PRESS RELEASE: Horizon Ottawa condemns committee vote against Tewin study


OTTAWA - Horizon Ottawa is condemning today's narrow vote at the Joint Committee of the Planning and Environment Committee opposing a study on what it would look like if the City didn't proceed with Taggart's controversial Tewin development.

The motion from Councillor Shawn Menard asked Staff to do an "environmental assessment" in respect to water infrastructure that would service the Tewin lands and analyze as an option "the possibility that the Tewin development does not proceed."

The motion failed in a 9-8 vote despite staff saying that there would be minimal effects on staff time and resources to do the study, which was one of the apparent primary concerns of those voting no.

Five of those nine councillors who voted "No" accepted campaign contributions from those connected to current and former Taggart development executives and members of their family:

- George Darouze in 2018 ($1000) and 2022 ($2400)
- Catherine Kitts in 2020 by-election ($750)
- Tim Tierney in 2018 ($4400)
- Matthew Luloff in 2018 ($1200) and 2022 ($1200)
- David Hill in 2022 ($3600)

The Committee meeting also discussed the funding for three full-time City of Ottawa staff positions for work exclusively on Tewin that are fully funded by Taggart. Staff noted that there are no other arrangements that exist such as this at the City.

Taggart executives were not present to answer any questions.

"Today's vote is another example of the influence of developers that still permeates the halls of councillors' row" said Sam Hersh, coordinator for Horizon Ottawa. "The massive infrastructure bill does not make up for the incremental gain in the housing supply - this is a gift to Taggart at the expense of billions of dollars worth of city resources. The full cost is still not even fully known."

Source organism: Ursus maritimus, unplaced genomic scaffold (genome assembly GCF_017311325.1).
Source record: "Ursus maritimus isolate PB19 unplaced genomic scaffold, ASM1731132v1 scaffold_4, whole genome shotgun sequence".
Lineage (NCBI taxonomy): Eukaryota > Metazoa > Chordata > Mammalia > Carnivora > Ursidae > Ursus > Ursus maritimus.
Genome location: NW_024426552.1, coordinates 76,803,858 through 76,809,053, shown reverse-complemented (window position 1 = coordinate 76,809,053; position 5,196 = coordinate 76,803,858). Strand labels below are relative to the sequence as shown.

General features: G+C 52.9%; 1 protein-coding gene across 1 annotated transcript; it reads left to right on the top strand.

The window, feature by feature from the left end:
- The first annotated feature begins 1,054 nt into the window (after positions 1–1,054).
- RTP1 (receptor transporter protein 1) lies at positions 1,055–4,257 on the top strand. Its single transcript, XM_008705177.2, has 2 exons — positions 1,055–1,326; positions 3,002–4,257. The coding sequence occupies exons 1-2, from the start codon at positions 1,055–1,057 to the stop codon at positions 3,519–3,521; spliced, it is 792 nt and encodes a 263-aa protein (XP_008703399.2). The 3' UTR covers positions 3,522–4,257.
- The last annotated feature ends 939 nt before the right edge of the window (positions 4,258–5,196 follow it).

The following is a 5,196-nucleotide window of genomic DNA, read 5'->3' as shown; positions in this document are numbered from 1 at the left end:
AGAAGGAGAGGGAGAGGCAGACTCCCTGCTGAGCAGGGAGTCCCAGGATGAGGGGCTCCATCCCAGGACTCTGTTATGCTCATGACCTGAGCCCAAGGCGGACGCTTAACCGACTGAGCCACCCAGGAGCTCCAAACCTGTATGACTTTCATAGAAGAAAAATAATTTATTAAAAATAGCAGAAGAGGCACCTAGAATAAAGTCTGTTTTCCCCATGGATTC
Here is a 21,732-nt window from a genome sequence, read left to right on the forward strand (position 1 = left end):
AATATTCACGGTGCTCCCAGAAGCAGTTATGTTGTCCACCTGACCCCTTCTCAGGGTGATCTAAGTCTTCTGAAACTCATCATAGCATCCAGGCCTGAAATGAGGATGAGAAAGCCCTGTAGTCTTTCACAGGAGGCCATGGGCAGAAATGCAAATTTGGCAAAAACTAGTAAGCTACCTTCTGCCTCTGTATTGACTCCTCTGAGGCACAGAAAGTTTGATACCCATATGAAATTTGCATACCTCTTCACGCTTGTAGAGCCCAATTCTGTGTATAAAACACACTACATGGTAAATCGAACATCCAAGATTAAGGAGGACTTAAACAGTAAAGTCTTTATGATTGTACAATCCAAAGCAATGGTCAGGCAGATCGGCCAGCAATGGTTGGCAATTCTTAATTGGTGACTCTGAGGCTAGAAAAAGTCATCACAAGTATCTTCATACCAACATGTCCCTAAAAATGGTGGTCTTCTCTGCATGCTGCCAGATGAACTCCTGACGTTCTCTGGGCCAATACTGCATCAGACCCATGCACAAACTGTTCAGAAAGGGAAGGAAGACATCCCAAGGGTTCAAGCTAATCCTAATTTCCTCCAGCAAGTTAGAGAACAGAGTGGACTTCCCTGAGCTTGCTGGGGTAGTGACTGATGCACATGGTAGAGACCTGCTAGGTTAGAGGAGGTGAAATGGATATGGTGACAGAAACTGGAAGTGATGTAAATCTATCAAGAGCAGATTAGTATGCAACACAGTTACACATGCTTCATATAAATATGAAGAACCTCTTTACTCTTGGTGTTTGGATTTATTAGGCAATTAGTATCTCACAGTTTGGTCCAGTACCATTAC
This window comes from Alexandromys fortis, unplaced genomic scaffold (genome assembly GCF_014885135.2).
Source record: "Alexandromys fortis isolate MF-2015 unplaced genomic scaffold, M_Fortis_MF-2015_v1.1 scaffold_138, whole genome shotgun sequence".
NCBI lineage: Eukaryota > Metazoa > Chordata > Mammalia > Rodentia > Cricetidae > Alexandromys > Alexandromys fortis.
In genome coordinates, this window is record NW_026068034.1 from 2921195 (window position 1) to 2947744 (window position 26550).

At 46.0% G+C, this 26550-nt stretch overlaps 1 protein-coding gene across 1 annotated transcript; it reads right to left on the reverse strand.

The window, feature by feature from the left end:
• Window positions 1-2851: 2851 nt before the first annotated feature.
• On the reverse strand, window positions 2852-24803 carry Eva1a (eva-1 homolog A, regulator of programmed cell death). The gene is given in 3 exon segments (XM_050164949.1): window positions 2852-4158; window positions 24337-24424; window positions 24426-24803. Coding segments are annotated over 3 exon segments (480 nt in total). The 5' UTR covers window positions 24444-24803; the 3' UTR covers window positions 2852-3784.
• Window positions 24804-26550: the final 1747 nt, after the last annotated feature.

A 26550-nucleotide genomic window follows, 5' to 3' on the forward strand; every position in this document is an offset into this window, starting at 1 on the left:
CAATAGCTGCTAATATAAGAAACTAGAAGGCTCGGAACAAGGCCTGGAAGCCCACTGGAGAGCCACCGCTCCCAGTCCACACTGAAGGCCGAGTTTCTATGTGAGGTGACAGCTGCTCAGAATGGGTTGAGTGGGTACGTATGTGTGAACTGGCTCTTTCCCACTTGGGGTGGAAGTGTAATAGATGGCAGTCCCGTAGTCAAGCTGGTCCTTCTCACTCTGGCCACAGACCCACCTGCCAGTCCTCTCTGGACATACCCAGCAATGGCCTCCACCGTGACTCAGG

Earlier this week, alongside several environmental and community organizations, Horizon Ottawa put out a press release demanding the committee split today's vote for the Infrastructure Master Plan and oppose spending on Tewin as well as demanding other assesments for the environmental viability of the project.

Groups including Greenspace Alliance, Just Food, Ecology Ottawa and Reimagine Ottawa stressed concern over moving ahead with spending approval when staff and the developers working this project are not even fully sure the development will pay for itself.

"It's troubling that council is making this spending decision with very little evidence that it will pay off for the residents of this city," said Hersh. "Councillors who voted in favour are basically supporting a gamble that 93,000 residents might live there in 75 years because developers say so - that doesn't sound like a very responsible investment to us."


For media inquiries:

Sam Hersh
[email protected]

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